Who doesn’t love a good night market? Chiang Mai’s got some of the best (and most crowded), particularly their Sunday Night Market Walking Street, in which the Old City’s main drag where wheels are banned and feet rule the night.
But first, a quick trip down memory lane. 2012:
Fewer flags and more Chinese! Oh, and Lori traded in her Iced Grande Mocha for a slightly heavier wardrobe accessory.
After a long day kicking around in the rain, temple-gazing, and getting pummeled by a very strong Thai woman, it was time to tack on an additional mile or two and have a couple of beers overlooking the river at one of Chiang Mai’s most time-honored drinking establishments: The Riverside Bar & Restaurant.
“Imported Craft Beers” — the anticipation is killing me!
After thirty minutes of walking from the Old City, we finally arrive. This way, please…
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Noe’s expression says it all…
“Um…guys, I don’t mean to be a downer, but that is the clearest glass of beer I have ever seen. And I’ve been around for almost four months!”
So what do you do at one of Chiang Mai’s best bars when you aren’t allowed to buy alcohol and already have dinner plans? You get a Thai Iced Tea and battered prawns, of course.
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Chiang Mai bike share.
One of over 7,000 7-11s in Thailand. Yes, that 7-11.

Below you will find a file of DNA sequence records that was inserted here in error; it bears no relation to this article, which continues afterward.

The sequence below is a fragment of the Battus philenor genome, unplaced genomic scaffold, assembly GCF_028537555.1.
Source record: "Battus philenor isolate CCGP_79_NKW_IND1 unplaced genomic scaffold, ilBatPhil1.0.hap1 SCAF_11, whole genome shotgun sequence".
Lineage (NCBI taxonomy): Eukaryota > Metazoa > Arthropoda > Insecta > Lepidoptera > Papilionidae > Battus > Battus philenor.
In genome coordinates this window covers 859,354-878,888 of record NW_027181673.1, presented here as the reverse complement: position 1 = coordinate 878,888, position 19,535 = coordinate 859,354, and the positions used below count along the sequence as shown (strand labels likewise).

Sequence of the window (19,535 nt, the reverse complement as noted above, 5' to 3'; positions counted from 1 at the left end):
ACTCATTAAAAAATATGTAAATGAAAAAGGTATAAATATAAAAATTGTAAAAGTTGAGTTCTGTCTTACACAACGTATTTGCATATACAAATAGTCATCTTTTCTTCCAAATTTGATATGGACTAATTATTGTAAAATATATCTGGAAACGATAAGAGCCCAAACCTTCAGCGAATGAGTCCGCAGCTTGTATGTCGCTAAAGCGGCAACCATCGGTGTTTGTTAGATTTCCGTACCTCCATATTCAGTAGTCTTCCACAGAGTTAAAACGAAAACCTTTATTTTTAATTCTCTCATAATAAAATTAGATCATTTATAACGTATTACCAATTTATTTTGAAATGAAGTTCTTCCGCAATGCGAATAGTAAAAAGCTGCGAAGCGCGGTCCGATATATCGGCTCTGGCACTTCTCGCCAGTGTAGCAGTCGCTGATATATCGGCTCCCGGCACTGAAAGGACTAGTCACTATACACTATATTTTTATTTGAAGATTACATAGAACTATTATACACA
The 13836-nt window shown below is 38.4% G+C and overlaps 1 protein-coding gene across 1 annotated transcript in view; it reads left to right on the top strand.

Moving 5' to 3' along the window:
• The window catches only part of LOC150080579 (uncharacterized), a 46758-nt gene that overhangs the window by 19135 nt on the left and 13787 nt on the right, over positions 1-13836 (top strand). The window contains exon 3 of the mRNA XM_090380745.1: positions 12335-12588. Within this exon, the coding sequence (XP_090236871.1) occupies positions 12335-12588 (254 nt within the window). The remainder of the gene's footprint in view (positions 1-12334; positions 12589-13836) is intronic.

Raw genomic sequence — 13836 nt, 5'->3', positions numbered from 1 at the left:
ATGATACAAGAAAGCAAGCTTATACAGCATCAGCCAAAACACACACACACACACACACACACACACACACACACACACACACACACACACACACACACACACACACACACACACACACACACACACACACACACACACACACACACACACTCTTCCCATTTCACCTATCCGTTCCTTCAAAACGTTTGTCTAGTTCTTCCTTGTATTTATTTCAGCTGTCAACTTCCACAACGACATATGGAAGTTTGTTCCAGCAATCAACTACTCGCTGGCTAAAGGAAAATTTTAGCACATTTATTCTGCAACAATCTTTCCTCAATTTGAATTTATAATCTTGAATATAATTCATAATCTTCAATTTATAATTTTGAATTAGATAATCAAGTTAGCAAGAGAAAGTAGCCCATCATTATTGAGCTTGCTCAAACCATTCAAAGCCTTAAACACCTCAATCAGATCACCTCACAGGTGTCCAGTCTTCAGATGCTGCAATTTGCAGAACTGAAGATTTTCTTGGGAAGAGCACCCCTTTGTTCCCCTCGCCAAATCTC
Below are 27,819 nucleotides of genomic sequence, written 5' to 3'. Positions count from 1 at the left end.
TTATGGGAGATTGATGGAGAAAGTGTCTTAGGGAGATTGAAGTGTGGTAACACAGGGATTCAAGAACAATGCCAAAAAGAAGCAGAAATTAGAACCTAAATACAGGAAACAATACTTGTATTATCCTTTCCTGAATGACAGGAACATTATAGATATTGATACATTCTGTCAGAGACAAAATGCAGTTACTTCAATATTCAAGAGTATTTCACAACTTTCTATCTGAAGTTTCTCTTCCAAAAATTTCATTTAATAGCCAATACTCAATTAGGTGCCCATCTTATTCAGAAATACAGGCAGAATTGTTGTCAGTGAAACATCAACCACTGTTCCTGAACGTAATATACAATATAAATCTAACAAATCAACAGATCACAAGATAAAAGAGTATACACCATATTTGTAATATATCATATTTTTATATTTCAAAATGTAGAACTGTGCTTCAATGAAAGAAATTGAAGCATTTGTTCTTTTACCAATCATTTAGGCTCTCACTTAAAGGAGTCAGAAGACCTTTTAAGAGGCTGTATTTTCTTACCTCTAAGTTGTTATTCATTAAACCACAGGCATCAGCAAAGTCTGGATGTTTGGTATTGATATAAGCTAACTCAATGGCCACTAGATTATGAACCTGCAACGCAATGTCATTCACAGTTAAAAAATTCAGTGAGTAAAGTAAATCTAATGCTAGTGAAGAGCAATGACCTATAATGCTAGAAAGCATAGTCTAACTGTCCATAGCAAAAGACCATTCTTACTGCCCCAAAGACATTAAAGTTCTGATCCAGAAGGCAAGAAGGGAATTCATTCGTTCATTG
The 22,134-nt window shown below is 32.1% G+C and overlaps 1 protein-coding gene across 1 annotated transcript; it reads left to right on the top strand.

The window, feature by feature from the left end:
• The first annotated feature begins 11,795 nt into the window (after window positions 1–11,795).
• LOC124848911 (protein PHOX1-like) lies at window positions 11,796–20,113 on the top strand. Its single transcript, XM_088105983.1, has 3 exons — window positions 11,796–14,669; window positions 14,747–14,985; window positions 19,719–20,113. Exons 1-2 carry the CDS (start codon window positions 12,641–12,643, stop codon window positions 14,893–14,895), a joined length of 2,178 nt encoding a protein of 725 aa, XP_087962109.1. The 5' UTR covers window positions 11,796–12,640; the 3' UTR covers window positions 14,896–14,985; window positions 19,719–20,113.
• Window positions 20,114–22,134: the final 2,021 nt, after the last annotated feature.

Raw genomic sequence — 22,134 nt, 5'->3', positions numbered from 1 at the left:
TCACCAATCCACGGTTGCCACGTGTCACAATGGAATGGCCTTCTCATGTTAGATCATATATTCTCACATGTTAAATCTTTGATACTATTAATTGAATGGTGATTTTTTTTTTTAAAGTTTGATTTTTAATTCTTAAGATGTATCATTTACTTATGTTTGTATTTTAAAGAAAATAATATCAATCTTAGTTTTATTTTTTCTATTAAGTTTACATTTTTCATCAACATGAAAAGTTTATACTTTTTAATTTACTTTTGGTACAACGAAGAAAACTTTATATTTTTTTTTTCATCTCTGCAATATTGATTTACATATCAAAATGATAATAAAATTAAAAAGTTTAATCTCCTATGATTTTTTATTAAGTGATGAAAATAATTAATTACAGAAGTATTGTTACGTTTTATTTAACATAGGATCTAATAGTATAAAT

Thirty minutes later, we’re back at Thapae Gate and…
Holy moly. And this is just the crowd waiting to cross the street. Night Market!!!
Chiang Mai toilet signs — Yep, that’s about right.
As soon as the crowds thinned out, I was able to snap a picture of Lori and the rag doll attached to her. Minutes later, he was wide awake, and none too happy about it. Funny thing about large crowds, you can’t even hear your own kid whining and screaming. Nice.
Not to worry, the Mister was soon dealt with…and got exactly what he deserved (i.e. a good long feeding and a diaper change, just outside of one of Chiang Mai’s oldest and most revered temples)…but we’ll get to that.
We quickly discovered that a street market is not an ideal place to breastfeed and change the diaper of a child. Crazy, right?
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Fortunately, we soon stumbled upon a side road, with more market stalls — and the ghostly wooden Wat Phan Tao.
Four years ago, we stumbled upon this same wat during the day and, besides being the sole all-wood wat in Chiang Mai, didn’t find it that interesting.
This time around, lit up in the evening and decorated for Awk Phansa, the wat seems to have taken on a whole different character.
While Lori was feeding Noe, I had a rare chance to wander the grounds on my own.
Offerings for Awk Phansa.
Nearly a month back in Southeast Asia and I hadn’t yet been able to go into a wat and sit in meditative silence for five minutes. Somehow, 3-month-olds make such things just a bit more challenging.
As Noe was occupied and in mommy’s hands for the next several minutes, I quickly seized the opportunity at hand.
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